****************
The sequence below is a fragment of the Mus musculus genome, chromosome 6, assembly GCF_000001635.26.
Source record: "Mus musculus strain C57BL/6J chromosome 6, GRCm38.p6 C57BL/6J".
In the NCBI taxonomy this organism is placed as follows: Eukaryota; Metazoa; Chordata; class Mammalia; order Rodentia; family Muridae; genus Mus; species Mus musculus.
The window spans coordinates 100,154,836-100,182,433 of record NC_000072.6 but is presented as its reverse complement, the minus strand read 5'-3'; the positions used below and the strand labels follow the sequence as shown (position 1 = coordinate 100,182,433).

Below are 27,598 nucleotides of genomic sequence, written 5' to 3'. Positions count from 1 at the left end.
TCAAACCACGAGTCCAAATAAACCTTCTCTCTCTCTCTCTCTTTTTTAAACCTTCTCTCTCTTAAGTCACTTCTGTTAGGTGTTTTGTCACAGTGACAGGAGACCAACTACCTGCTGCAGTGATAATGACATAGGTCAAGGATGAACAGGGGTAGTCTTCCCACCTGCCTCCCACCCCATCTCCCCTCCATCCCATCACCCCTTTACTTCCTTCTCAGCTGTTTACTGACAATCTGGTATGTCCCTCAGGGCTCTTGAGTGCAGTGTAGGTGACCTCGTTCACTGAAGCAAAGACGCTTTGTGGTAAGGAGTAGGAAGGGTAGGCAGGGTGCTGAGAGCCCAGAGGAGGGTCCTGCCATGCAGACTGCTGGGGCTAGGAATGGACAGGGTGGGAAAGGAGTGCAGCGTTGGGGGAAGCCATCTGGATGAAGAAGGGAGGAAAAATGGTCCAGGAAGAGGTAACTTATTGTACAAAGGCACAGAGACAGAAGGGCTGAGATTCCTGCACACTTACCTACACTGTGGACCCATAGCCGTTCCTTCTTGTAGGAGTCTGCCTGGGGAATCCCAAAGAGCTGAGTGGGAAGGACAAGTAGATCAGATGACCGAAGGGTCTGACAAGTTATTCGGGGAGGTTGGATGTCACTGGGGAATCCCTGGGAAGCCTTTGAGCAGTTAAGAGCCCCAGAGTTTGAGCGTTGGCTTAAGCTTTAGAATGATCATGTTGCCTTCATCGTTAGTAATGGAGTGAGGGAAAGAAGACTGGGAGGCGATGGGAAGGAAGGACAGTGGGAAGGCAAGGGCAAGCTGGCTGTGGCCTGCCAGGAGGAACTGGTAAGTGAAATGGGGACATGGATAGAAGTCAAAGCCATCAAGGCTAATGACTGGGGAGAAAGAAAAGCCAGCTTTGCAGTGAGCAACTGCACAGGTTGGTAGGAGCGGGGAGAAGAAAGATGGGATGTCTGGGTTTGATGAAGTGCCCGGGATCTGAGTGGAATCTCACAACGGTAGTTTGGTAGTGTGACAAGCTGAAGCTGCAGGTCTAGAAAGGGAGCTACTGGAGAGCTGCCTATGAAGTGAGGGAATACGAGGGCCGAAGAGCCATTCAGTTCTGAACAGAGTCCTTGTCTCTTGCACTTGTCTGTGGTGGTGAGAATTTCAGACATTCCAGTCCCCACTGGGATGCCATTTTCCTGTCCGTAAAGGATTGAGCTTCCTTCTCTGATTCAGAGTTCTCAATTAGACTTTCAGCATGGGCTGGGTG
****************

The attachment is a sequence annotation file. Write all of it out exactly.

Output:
The sequence below is a fragment of the Mus musculus genome, chromosome 6, assembly GCF_000001635.26.
Source record: "Mus musculus strain C57BL/6J chromosome 6, GRCm38.p6 C57BL/6J".
In the NCBI taxonomy this organism is placed as follows: Eukaryota; Metazoa; Chordata; class Mammalia; order Rodentia; family Muridae; genus Mus; species Mus musculus.
The window spans coordinates 100,154,836-100,182,433 of record NC_000072.6 but is presented as its reverse complement, the minus strand read 5'-3'; the positions used below and the strand labels follow the sequence as shown (position 1 = coordinate 100,182,433).

Below are 27,598 nucleotides of genomic sequence, written 5' to 3'. Positions count from 1 at the left end.
TCAAACCACGAGTCCAAATAAACCTTCTCTCTCTCTCTCTCTTTTTTAAACCTTCTCTCTCTTAAGTCACTTCTGTTAGGTGTTTTGTCACAGTGACAGGAGACCAACTACCTGCTGCAGTGATAATGACATAGGTCAAGGATGAACAGGGGTAGTCTTCCCACCTGCCTCCCACCCCATCTCCCCTCCATCCCATCACCCCTTTACTTCCTTCTCAGCTGTTTACTGACAATCTGGTATGTCCCTCAGGGCTCTTGAGTGCAGTGTAGGTGACCTCGTTCACTGAAGCAAAGACGCTTTGTGGTAAGGAGTAGGAAGGGTAGGCAGGGTGCTGAGAGCCCAGAGGAGGGTCCTGCCATGCAGACTGCTGGGGCTAGGAATGGACAGGGTGGGAAAGGAGTGCAGCGTTGGGGGAAGCCATCTGGATGAAGAAGGGAGGAAAAATGGTCCAGGAAGAGGTAACTTATTGTACAAAGGCACAGAGACAGAAGGGCTGAGATTCCTGCACACTTACCTACACTGTGGACCCATAGCCGTTCCTTCTTGTAGGAGTCTGCCTGGGGAATCCCAAAGAGCTGAGTGGGAAGGACAAGTAGATCAGATGACCGAAGGGTCTGACAAGTTATTCGGGGAGGTTGGATGTCACTGGGGAATCCCTGGGAAGCCTTTGAGCAGTTAAGAGCCCCAGAGTTTGAGCGTTGGCTTAAGCTTTAGAATGATCATGTTGCCTTCATCGTTAGTAATGGAGTGAGGGAAAGAAGACTGGGAGGCGATGGGAAGGAAGGACAGTGGGAAGGCAAGGGCAAGCTGGCTGTGGCCTGCCAGGAGGAACTGGTAAGTGAAATGGGGACATGGATAGAAGTCAAAGCCATCAAGGCTAATGACTGGGGAGAAAGAAAAGCCAGCTTTGCAGTGAGCAACTGCACAGGTTGGTAGGAGCGGGGAGAAGAAAGATGGGATGTCTGGGTTTGATGAAGTGCCCGGGATCTGAGTGGAATCTCACAACGGTAGTTTGGTAGTGTGACAAGCTGAAGCTGCAGGTCTAGAAAGGGAGCTACTGGAGAGCTGCCTATGAAGTGAGGGAATACGAGGGCCGAAGAGCCATTCAGTTCTGAACAGAGTCCTTGTCTCTTGCACTTGTCTGTGGTGGTGAGAATTTCAGACATTCCAGTCCCCACTGGGATGCCATTTTCCTGTCCGTAAAGGATTGAGCTTCCTTCTCTGATTCAGAGTTCTCAATTAGACTTTCAGCATGGGCTGGGTG